In this work, a Ni-silicide nanocrystal was used to functionalize the Si nanowires, and the O2 sensing performance of the Si nanowires with Ni-silicide nanocrystals was compared with that of those without.
For O2 sensing experiments, nanowire device was placed in a vacuum furnace tube with the base pressure of 1 × 10−3 torr, in which the flux of the gases could be controlled. The sensitivity (S) was calculated as ΔI/I 0, where ΔI is the change in current that is induced by exposure of the device to the target gas atmosphere and I 0 is the initial current.
Results and Discussion
Then, Ni-silicide nanocrystals were formed on Si nanowires by reactive epitaxy to deposit Ni atoms at 400 °C with various Ni/Si atomic ratios. The Ni/Si atomic ratio was estimated based on only Ni film on top of the Si nanowire reacting with Si . Figure 7b, c shows SEM images of Si nanowires after their reaction with Ni atoms with Ni/Si atomic ratios of 1/80 and 1/8, respectively. A nanocrystal-modified Si nanowire (NMSiNW) was formed when the Ni/Si atomic ratio was 1/80, as shown in Fig. 7b. The size of Ni-silicide nanocrystals was smaller than 100 nm. When the Ni/Si atomic ratio was increased to 1/8, the size of the Ni-silicide crystals were increased, forming Ni-silicide/Si multi-stacked heterostructure nanowire (MSHNW), as shown in Fig. 7c.
Three devices that were based on Ni-silicide nanocrystal-modified Si nanowire, Ni-silicide/Si multi-stacked heterostructure nanowire, and Si nanowire were carried out in a vacuum chamber with a base pressure of 1 × 10−3 torr. The current was measured using a bias voltage of 10 V. When the temperature was increased to 250 °C, the current increased gradually, reaching a stable value after about 1 h of holding at that temperature. This phenomenon indicates that when the nanowire was in air, water condensed on its surface revealing in turn that the p-type Si nanowire exhibited high resistance . When the nanowire was placed in the vacuum and heated, the water that condensed on its surface was desorbed. Thus, the resistance of the nanowire decreased, causing the current to increase. After 1 h, all of the water was desorbed and the current reached a stable value.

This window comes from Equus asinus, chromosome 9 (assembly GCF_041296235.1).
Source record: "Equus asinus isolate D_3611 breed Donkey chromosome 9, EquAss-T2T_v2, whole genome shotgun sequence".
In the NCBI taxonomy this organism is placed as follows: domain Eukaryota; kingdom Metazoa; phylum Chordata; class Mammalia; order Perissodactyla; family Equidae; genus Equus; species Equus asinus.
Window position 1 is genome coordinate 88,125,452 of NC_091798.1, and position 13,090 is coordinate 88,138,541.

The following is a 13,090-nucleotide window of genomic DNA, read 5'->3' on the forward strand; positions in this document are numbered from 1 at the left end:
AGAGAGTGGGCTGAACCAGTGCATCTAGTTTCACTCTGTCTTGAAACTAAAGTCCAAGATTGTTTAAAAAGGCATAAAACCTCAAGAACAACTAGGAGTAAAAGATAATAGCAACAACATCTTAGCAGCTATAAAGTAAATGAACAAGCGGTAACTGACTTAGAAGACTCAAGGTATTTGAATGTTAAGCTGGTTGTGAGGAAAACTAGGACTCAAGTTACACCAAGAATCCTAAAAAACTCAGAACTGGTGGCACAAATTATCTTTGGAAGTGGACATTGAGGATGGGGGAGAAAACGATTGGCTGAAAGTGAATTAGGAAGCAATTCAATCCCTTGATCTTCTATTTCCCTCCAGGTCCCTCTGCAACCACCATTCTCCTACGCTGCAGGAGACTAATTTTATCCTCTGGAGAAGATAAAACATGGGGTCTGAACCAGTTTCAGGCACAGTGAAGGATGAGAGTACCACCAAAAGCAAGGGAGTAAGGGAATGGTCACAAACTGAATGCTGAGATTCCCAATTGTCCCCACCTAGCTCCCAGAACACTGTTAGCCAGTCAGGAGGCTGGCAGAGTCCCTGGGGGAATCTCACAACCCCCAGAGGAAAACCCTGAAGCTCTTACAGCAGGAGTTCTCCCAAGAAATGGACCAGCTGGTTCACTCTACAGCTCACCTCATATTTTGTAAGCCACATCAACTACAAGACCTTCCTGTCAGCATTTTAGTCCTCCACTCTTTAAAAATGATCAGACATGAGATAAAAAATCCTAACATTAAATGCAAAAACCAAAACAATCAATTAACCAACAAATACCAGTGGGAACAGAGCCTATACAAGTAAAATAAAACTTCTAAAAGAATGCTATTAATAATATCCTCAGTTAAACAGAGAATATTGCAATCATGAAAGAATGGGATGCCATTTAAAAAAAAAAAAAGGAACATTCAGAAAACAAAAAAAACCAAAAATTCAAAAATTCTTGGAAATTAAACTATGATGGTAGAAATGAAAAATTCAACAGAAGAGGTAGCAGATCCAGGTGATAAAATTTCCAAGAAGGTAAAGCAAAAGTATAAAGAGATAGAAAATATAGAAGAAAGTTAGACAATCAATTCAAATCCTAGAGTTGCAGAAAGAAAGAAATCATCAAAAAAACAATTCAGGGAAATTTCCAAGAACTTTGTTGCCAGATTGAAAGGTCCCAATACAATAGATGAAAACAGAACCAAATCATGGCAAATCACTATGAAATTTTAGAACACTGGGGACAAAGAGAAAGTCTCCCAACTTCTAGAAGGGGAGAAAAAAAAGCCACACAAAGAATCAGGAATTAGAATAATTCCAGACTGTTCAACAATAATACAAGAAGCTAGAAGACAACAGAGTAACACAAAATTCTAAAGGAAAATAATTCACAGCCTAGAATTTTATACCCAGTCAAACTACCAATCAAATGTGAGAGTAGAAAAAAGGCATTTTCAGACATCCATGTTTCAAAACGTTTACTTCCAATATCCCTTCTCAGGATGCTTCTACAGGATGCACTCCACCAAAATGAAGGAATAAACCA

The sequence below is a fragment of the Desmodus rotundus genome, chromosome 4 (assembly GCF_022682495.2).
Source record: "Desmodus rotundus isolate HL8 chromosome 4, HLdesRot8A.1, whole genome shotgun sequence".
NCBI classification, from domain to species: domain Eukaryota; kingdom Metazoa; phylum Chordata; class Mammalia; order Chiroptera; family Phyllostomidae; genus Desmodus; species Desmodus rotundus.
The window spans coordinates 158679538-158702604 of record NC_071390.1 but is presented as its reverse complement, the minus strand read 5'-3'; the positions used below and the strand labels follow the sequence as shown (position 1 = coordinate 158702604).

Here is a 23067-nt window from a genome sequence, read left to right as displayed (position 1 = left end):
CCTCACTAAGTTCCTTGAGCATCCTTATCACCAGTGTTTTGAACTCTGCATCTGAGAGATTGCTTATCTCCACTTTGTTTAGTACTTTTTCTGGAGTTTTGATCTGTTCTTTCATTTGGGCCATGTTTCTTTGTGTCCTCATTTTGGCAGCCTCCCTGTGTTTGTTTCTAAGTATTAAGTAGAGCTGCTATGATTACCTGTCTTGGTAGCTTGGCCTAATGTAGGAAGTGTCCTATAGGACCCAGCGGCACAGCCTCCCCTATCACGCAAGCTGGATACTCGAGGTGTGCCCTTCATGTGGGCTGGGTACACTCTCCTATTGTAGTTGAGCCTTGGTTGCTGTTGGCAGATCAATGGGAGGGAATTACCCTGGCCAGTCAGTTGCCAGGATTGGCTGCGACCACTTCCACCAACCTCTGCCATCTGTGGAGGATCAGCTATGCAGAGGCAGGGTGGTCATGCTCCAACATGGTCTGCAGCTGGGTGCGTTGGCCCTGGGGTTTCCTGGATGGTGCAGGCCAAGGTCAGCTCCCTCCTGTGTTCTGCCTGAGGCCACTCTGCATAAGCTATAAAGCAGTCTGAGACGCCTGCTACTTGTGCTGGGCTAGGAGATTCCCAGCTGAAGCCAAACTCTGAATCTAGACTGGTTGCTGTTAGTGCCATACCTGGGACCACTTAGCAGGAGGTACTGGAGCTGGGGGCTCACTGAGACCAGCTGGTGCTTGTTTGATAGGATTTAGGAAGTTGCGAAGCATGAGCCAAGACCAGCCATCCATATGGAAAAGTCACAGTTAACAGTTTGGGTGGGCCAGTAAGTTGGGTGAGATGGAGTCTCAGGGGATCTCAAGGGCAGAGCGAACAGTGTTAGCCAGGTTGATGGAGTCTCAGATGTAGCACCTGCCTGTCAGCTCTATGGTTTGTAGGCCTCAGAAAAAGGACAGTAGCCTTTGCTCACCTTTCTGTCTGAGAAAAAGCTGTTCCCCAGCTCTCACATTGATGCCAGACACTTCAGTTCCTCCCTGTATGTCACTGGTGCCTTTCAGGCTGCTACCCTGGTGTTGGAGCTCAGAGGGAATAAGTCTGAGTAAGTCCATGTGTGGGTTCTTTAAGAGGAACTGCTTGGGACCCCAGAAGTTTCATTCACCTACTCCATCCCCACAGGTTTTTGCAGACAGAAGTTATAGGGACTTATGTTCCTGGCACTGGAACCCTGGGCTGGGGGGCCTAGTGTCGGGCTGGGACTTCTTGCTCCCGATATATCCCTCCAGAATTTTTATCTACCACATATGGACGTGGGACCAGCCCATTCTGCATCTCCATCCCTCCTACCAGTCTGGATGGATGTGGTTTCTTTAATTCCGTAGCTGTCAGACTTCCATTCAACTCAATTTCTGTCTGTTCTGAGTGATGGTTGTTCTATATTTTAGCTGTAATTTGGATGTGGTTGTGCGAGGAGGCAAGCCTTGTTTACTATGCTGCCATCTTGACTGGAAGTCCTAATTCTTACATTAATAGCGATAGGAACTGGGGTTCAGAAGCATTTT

The resistances of Si nanowire, Ni-silicide nanocrystal-modified Si nanowire, and Ni-silicide/Si multi-stacked heterostructure nanowire at 250 °C in vacuum were 2 × 1010, 2.5 × 1010, and 3.3 × 109 Ω, respectively. The resistances of the Ni-silicide nanocrystal-modified Si nanowire and Ni-silicide multi-stacked heterostructure nanowire were a little higher and much lower than that of the Si nanowire, for the following reason. Since the Ni-silicide grew into Si nanowire, two factors affect the resistance of that nanowire. One is the formation of Ni-silicide/Si interface with a Schottky characteristic, which can increase the resistance of nanowire. Furthermore, the formation of the nanoscopic depletion region in the Schottky junction reduces the cross-sectional area for carrier transmission in the Si region, increasing the resistance of nanowire. The other factor is that nanowire contains a low resistance Ni-silicide phase. Since the resistivity of Ni-silicide is much lower than that of Si, according to the resistivity-mixture rule, the resistance of the nanowire can be reduced. Thus, in the Ni-silicide nanocrystal-modified Si nanowire, the former factor has a greater effect on the resistance of nanowire than the latter factor. However, the amount of the Ni-silicide phase in the multi-stacked heterostructure nanowire is much more than that in the Ni-silicide nanocrystal-modified Si nanowire. The latter factor dominates.